In terms of civil and political liberties, Colombia is a partly free country (Freedom House, 2020). As one of the longest-standing democracies in the region, political liberties are somewhat respected and Colombian voters enjoy regular and competitive multiparty elections. It should be noted, however, that voting fraud, illicit funding, and outright bribery have always been rampant at all levels in the country. Violence and human rights abuses by both state and non-state actors are among the major problems. That being said, with the end of the decades-long armed conflict between the Revolutionary Armed Forces of Colombia (FARC) and the government through a 2016 peace accord, violence has declined in recent years (Freedom House, 2020). Despite this, Colombia has by far the highest average annual homicide rate in the world. Same-sex sexual activity in Colombia has not been illegal since 1981. Since then, the country’s top court has announced several rulings to grant same-sex couples social security and property rights (International Lesbian, Gay, Bisexual, Trans and Intersex Association, 1996). Colombia today remains one of the most culturally liberal and LGBTQ+ friendly countries in Latin America.

September 9, 2020.


— (1996). “Cleaning up the Streets, Human Rights Violations in Colombia and Honduras.” International Lesbian, Gay, Bisexual, Trans and Intersex Association. on September 7, 2020).

— (2020). “Colombia: Abuses Amid Massive Demonstrations.” Human Rights Watch. March 10.  (accessed on September 7, 2020).

— (2020). “Freedom in the World 2020 Narrative Report for Colombia.” Freedom House. (accessed on September 7, 2020).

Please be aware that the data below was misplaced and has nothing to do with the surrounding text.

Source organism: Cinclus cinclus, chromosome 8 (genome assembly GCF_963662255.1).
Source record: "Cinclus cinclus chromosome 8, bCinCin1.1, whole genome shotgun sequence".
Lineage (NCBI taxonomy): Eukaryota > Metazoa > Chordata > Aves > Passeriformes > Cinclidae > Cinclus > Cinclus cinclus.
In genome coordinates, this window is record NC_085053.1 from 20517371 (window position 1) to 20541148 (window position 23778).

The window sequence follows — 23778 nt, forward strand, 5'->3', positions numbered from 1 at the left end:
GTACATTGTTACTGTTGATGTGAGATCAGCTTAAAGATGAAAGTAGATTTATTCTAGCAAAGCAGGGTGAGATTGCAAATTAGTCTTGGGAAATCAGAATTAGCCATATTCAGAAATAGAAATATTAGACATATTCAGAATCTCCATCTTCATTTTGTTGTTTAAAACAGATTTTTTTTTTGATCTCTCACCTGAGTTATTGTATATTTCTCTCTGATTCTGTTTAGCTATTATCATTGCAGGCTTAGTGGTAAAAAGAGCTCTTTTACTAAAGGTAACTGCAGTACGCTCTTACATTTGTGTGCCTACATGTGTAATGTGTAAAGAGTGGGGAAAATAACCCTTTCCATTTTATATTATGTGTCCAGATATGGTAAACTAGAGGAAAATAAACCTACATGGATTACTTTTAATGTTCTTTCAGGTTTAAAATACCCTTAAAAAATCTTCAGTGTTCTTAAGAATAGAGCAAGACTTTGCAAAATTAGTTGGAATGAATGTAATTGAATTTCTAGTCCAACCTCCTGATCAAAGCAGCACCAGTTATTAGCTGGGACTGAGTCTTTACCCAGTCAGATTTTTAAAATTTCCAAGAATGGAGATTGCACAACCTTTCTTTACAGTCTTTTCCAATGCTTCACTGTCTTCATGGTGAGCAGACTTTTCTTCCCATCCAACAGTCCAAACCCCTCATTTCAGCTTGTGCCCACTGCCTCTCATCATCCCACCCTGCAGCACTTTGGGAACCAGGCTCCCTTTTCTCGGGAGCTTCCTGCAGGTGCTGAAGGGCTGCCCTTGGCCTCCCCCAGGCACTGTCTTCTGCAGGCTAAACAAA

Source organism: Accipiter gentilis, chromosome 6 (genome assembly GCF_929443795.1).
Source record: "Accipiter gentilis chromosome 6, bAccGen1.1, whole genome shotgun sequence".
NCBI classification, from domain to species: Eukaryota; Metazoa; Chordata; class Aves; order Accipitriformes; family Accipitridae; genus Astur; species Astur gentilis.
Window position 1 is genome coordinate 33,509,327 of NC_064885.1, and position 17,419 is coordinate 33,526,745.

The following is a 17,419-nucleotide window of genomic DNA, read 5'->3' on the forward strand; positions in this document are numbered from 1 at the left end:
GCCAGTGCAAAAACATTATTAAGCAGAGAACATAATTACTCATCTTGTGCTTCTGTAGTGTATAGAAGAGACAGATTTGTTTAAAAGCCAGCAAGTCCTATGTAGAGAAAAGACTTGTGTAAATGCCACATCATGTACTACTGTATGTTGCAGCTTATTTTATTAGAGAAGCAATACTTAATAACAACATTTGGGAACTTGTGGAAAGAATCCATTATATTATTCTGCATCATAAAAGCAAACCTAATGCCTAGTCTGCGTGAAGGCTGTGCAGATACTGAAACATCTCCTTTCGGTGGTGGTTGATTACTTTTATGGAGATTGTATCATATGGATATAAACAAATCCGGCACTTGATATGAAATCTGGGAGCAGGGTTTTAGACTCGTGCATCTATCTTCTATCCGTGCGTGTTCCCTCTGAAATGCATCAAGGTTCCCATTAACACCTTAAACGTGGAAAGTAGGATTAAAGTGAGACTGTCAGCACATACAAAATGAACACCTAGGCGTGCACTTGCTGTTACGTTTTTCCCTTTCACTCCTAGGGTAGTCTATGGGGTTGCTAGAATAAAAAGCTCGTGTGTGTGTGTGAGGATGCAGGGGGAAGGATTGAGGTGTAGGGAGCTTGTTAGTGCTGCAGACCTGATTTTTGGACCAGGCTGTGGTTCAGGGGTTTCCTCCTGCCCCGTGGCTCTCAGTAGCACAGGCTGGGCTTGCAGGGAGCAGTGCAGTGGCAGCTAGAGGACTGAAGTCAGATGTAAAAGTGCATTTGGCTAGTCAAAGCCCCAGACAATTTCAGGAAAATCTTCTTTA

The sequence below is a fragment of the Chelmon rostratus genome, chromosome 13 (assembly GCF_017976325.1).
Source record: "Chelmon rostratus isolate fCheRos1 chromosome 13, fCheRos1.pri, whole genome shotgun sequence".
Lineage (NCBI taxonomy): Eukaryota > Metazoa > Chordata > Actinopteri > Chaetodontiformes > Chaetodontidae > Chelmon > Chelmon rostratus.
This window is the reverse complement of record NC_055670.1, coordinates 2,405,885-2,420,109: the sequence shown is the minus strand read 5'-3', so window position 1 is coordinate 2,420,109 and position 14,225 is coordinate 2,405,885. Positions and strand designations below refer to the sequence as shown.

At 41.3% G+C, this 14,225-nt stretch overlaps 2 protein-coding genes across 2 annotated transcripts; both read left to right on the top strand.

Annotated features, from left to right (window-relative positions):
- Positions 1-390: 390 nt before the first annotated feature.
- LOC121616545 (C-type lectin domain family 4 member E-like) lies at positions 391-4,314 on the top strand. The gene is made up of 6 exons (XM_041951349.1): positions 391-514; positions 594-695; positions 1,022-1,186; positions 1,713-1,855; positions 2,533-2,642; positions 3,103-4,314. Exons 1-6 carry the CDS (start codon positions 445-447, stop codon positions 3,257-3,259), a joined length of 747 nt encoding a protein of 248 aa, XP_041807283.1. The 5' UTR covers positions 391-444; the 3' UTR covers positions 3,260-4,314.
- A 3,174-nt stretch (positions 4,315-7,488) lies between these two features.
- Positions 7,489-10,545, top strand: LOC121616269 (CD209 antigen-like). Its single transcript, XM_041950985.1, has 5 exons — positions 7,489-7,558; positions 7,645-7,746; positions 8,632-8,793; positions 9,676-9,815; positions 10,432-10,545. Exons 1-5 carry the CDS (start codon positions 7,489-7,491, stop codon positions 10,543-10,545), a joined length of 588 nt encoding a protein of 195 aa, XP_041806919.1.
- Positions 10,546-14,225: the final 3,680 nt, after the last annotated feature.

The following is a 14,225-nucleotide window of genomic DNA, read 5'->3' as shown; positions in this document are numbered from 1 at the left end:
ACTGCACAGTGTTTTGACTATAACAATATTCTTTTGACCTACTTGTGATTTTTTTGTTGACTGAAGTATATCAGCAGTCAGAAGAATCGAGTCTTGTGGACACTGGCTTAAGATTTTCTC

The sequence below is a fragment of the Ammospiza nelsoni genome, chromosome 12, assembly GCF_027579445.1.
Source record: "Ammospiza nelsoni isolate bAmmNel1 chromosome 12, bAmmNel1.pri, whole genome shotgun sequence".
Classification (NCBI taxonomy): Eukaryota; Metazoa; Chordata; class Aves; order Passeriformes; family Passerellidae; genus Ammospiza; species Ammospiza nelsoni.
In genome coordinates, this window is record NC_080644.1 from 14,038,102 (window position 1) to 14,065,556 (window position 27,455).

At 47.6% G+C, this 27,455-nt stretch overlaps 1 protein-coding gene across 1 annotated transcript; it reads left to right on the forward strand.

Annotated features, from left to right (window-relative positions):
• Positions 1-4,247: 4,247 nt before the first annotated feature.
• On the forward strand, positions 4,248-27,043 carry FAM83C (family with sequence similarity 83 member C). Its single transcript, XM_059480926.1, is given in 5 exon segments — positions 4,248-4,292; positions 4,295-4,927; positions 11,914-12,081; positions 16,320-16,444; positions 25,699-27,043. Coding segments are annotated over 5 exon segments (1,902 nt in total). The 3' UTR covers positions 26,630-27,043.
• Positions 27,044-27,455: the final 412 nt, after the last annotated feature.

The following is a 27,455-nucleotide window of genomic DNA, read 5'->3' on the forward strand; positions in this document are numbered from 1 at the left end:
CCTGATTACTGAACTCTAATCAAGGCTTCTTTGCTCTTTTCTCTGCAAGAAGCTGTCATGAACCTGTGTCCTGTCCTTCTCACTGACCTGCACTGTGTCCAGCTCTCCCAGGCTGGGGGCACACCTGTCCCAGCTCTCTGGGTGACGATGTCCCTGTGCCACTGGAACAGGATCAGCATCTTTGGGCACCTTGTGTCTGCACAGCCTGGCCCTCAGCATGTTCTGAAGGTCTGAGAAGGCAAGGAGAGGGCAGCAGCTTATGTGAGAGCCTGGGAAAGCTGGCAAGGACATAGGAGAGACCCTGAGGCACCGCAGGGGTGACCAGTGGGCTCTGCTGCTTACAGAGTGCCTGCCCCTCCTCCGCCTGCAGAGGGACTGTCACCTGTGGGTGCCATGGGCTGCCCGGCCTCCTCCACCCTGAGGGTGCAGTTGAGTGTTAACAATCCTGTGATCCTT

Bowley, Jenna. (2013). “Robin Hood or Villain: The Social Constructions of Pablo Escobar.” Honors College. 109. 2013. 109. (accessed on September 7, 2020).

Brooke, James. (1993). “A Drug Lord Is Buried as a Folk Hero.” The New York Times. December 4.,of%20Medellin’s%20tough%20hillside%20shantytowns.(accessed on September 7, 2020).

Dix, H. Robert. (1978). “The Varieties of Populism: The Case of Colombia.” The Western Political Quarterly. 31/3(September 1978): 336.

Green, W. John. (1996). “Vibrations of the Collective: The Popular Ideology of Gaitanismo on Colombia’s Atlantic Coast, 1944–1948.” Hispanic American Historical Review. 76/2 (1996): 283–311.

Green, W. John. (2003). Gaitanismo, Left Liberalism, and Popular Mobilization in Colombia. University Press of Florida.

Lansberg-Rodriguez, Daniel. (2015). “The Key Thing Missing From Narcos Colombians.” The Atlantic. November 9. (accessed on September 7, 2020).

Macias, Amanda. (2017). “10 facts reveal the absurdity of Pablo Escobar’s wealth.” The Independent. December 29. (accessed on September 7, 2020).

Peñaranda, Isabel. (2019). “Gustavo Petro’s Dream.” Jacobin.  (accessed on September 7, 2020).

Tarvainen, Sinikka. (2017). “Medellin, a city caught between love and hatred for Pablo Escobar.” DPA International. December 28. (accessed on September 7, 2020).


Geographic Location: Northern South America, bordering the Caribbean Sea, between Panama to the north and Venezuela to the east, and bordering the North Pacific Ocean on the west, with Ecuador, Peru, and Brazil to the south

Area: 1,138,910 sq. km.

Regime: Presidential Republic

Population: 49,084,841 (July 2020 est.)

Ethnic Groups (2018 est.): Mestizo and white 87.6%, Afro-Colombian (includes mulatto, Raizal, and Palenquero) 6.8% Amerindian 4.3%, Unspecified 1.4%

Languages: Spanish (official)

Religions (2014 est.): Roman Catholic 79%, Protestant 14% (includes Pentecostal 6%, mainline Protestant 2%, and other 6%), Other 2%, Unspecified 5%

GDP (PPP): $787.497 billion (2019)

GDP Per Capita (PPP): $ 6,667.79 (2018)

Socio-political situation: Fragile

Main Populism Factors:

  • Anti-corruption
  • Left-wing populism

Regime’s Character: Flawed Democracy

Score: 70/100


Gustavo Francisco Petro Urrego


Position: Member of the Colombia Senate, Leader of the Progressive Movement

Ideology: Social democracy, Democratic socialism, Progressivism, Environmentalism, Social justice, Humanism, Left-wing populism

Populism: Left-wing

Movimiento Progresistas (The Progressive Movement)


Leader: Gustavo Petro Urrego

Ideology: Social democracy, Democratic socialism, Progressivism, Environmentalism, Social justice, Humanism, Left-wing populism

Populism: Left-wing